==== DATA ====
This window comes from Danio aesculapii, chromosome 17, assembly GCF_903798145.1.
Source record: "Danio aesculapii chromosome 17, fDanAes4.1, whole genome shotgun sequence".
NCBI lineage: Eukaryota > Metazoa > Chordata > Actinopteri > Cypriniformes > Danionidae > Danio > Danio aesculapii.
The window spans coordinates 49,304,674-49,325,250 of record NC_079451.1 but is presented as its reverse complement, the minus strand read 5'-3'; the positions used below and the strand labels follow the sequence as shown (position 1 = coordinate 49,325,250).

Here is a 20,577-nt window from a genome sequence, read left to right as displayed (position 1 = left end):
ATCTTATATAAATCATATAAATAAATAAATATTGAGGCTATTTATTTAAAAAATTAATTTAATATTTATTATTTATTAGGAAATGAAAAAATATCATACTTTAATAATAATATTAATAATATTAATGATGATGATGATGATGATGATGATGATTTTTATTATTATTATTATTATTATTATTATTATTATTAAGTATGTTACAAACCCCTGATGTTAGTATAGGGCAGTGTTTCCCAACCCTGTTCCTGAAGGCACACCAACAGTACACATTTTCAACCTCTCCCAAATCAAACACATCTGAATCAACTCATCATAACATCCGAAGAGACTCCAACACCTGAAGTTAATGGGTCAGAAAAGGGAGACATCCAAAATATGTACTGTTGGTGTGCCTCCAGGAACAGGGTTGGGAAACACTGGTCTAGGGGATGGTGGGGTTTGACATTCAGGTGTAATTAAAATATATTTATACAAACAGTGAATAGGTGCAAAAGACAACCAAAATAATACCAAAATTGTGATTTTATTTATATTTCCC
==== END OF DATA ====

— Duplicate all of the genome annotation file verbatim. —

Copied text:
This window comes from Danio aesculapii, chromosome 17, assembly GCF_903798145.1.
Source record: "Danio aesculapii chromosome 17, fDanAes4.1, whole genome shotgun sequence".
NCBI lineage: Eukaryota > Metazoa > Chordata > Actinopteri > Cypriniformes > Danionidae > Danio > Danio aesculapii.
The window spans coordinates 49,304,674-49,325,250 of record NC_079451.1 but is presented as its reverse complement, the minus strand read 5'-3'; the positions used below and the strand labels follow the sequence as shown (position 1 = coordinate 49,325,250).

Here is a 20,577-nt window from a genome sequence, read left to right as displayed (position 1 = left end):
ATCTTATATAAATCATATAAATAAATAAATATTGAGGCTATTTATTTAAAAAATTAATTTAATATTTATTATTTATTAGGAAATGAAAAAATATCATACTTTAATAATAATATTAATAATATTAATGATGATGATGATGATGATGATGATGATTTTTATTATTATTATTATTATTATTATTATTATTATTAAGTATGTTACAAACCCCTGATGTTAGTATAGGGCAGTGTTTCCCAACCCTGTTCCTGAAGGCACACCAACAGTACACATTTTCAACCTCTCCCAAATCAAACACATCTGAATCAACTCATCATAACATCCGAAGAGACTCCAACACCTGAAGTTAATGGGTCAGAAAAGGGAGACATCCAAAATATGTACTGTTGGTGTGCCTCCAGGAACAGGGTTGGGAAACACTGGTCTAGGGGATGGTGGGGTTTGACATTCAGGTGTAATTAAAATATATTTATACAAACAGTGAATAGGTGCAAAAGACAACCAAAATAATACCAAAATTGTGATTTTATTTATATTTCCC